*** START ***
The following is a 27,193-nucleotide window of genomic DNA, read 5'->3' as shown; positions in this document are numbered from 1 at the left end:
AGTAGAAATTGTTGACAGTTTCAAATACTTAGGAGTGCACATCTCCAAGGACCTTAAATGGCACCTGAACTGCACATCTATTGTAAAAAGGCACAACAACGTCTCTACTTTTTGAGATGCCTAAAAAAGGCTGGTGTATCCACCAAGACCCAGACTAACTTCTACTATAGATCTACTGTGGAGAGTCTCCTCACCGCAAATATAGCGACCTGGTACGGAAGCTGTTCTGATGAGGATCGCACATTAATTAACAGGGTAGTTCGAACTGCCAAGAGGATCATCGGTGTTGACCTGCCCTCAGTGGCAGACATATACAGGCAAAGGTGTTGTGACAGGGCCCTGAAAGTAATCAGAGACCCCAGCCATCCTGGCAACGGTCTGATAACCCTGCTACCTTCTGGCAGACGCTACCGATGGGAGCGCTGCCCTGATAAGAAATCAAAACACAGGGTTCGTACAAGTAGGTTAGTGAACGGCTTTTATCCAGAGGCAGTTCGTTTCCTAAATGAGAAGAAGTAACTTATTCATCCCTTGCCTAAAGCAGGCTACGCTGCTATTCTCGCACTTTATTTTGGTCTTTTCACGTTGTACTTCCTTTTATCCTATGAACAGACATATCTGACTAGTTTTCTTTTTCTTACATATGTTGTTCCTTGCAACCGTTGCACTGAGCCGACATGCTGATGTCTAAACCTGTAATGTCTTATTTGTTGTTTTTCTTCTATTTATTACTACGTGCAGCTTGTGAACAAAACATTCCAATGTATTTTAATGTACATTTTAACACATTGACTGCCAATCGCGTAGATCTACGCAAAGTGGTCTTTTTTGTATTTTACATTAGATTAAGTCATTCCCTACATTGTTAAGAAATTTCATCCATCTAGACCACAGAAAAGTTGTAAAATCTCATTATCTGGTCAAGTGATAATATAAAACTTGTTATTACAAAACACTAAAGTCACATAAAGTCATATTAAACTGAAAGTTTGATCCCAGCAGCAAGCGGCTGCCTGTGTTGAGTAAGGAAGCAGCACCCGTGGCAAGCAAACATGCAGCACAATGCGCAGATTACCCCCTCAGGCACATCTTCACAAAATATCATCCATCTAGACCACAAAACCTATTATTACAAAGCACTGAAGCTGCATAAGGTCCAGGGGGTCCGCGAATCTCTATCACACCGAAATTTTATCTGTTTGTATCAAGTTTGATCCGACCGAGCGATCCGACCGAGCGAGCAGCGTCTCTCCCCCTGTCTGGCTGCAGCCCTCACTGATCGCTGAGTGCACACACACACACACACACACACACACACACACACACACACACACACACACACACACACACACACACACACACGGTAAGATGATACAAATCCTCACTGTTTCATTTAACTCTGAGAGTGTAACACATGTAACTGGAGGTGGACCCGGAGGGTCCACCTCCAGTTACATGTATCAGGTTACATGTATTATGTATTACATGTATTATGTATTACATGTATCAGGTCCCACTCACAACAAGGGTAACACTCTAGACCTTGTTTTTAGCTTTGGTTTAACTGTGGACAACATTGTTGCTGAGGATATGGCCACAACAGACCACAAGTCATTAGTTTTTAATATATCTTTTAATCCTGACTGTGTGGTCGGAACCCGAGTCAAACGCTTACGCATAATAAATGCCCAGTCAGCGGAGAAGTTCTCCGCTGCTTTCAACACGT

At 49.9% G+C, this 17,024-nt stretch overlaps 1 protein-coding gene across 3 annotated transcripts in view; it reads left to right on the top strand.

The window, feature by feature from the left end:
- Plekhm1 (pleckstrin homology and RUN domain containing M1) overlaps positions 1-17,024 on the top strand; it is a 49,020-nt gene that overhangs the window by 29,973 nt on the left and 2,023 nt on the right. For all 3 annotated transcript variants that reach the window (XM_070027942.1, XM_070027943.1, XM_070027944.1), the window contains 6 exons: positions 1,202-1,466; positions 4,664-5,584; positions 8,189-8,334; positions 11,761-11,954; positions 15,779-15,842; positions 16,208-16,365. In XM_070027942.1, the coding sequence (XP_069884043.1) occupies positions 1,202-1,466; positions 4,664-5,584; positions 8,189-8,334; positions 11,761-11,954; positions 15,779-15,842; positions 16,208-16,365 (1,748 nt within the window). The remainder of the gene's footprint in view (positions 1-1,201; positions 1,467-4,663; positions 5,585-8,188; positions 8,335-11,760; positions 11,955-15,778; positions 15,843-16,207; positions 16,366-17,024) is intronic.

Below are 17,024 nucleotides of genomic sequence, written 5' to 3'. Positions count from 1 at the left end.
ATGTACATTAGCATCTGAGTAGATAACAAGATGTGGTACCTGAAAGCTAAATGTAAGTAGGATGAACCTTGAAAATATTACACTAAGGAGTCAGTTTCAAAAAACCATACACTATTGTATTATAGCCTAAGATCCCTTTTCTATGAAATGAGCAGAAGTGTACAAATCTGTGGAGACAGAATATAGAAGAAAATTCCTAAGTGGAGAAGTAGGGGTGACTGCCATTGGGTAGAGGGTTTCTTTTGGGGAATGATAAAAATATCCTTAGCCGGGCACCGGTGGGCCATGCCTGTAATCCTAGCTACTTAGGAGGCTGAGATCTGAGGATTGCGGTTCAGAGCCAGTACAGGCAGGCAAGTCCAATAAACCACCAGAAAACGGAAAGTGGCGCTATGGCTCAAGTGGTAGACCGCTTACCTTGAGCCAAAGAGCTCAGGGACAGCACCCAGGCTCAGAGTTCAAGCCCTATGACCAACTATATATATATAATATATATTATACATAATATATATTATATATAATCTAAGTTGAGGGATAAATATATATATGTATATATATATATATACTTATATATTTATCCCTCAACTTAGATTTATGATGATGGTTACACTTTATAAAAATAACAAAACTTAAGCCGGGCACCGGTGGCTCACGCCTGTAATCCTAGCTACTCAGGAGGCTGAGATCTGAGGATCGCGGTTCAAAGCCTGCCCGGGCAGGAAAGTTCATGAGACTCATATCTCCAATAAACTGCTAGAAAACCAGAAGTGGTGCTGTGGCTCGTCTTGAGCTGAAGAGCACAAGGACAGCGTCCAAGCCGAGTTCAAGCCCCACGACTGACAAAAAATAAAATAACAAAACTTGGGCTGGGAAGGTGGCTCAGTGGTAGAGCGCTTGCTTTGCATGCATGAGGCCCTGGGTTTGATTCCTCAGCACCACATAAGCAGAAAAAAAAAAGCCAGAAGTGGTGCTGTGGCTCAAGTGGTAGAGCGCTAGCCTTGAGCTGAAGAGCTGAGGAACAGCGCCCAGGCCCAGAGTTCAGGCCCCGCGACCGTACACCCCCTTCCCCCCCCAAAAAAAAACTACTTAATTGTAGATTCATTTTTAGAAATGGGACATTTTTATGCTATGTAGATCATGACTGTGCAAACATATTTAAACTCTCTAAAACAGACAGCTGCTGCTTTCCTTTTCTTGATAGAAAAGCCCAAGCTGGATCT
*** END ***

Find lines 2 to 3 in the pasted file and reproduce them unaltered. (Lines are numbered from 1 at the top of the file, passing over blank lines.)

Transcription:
AGTAGAAATTGTTGACAGTTTCAAATACTTAGGAGTGCACATCTCCAAGGACCTTAAATGGCACCTGAACTGCACATCTATTGTAAAAAGGCACAACAACGTCTCTACTTTTTGAGATGCCTAAAAAAGGCTGGTGTATCCACCAAGACCCAGACTAACTTCTACTATAGATCTACTGTGGAGAGTCTCCTCACCGCAAATATAGCGACCTGGTACGGAAGCTGTTCTGATGAGGATCGCACATTAATTAACAGGGTAGTTCGAACTGCCAAGAGGATCATCGGTGTTGACCTGCCCTCAGTGGCAGACATATACAGGCAAAGGTGTTGTGACAGGGCCCTGAAAGTAATCAGAGACCCCAGCCATCCTGGCAACGGTCTGATAACCCTGCTACCTTCTGGCAGACGCTACCGATGGGAGCGCTGCCCTGATAAGAAATCAAAACACAGGGTTCGTACAAGTAGGTTAGTGAACGGCTTTTATCCAGAGGCAGTTCGTTTCCTAAATGAGAAGAAGTAACTTATTCATCCCTTGCCTAAAGCAGGCTACGCTGCTATTCTCGCACTTTATTTTGGTCTTTTCACGTTGTACTTCCTTTTATCCTATGAACAGACATATCTGACTAGTTTTCTTTTTCTTACATATGTTGTTCCTTGCAACCGTTGCACTGAGCCGACATGCTGATGTCTAAACCTGTAATGTCTTATTTGTTGTTTTTCTTCTATTTATTACTACGTGCAGCTTGTGAACAAAACATTCCAATGTATTTTAATGTACATTTTAACACATTGACTGCCAATCGCGTAGATCTACGCAAAGTGGTCTTTTTTGTATTTTACATTAGATTAAGTCATTCCCTACATTGTTAAGAAATTTCATCCATCTAGACCACAGAAAAGTTGTAAAATCTCATTATCTGGTCAAGTGATAATATAAAACTTGTTATTACAAAACACTAAAGTCACATAAAGTCATATTAAACTGAAAGTTTGATCCCAGCAGCAAGCGGCTGCCTGTGTTGAGTAAGGAAGCAGCACCCGTGGCAAGCAAACATGCAGCACAATGCGCAGATTACCCCCTCAGGCACATCTTCACAAAATATCATCCATCTAGACCACAAAACCTATTATTACAAAGCACTGAAGCTGCATAAGGTCCAGGGGGTCCGCGAATCTCTATCACACCGAAATTTTATCTGTTTGTATCAAGTTTGATCCGACCGAGCGATCCGACCGAGCGAGCAGCGTCTCTCCCCCTGTCTGGCTGCAGCCCTCACTGATCGCTGAGTGCACACACACACACACACACACACACACACACACACACACACACACACACACACACACACACACACACACACACGGTAAGATGATACAAATCCTCACTGTTTCATTTAACTCTGAGAGTGTAACACATGTAACTGGAGGTGGACCCGGAGGGTCCACCTCCAGTTACATGTATCAGGTTACATGTATTATGTATTACATGTATTATGTATTACATGTATCAGGTCCCACTCACAACAAGGGTAACACTCTAGACCTTGTTTTTAGCTTTGGTTTAACTGTGGACAACATTGTTGCTGAGGATATGGCCACAACAGACCACAAGTCATTAGTTTTTAATATATCTTTTAATCCTGACTGTGTGGTCGGAACCCGAGTCAAACGCTTACGCATAATAAATGCCCAGTCAGCGGAGAAGTTCTCCGCTGCTTTCAACACGT

At 49.9% G+C, this 17,024-nt stretch overlaps 1 protein-coding gene across 3 annotated transcripts in view; it reads left to right on the top strand.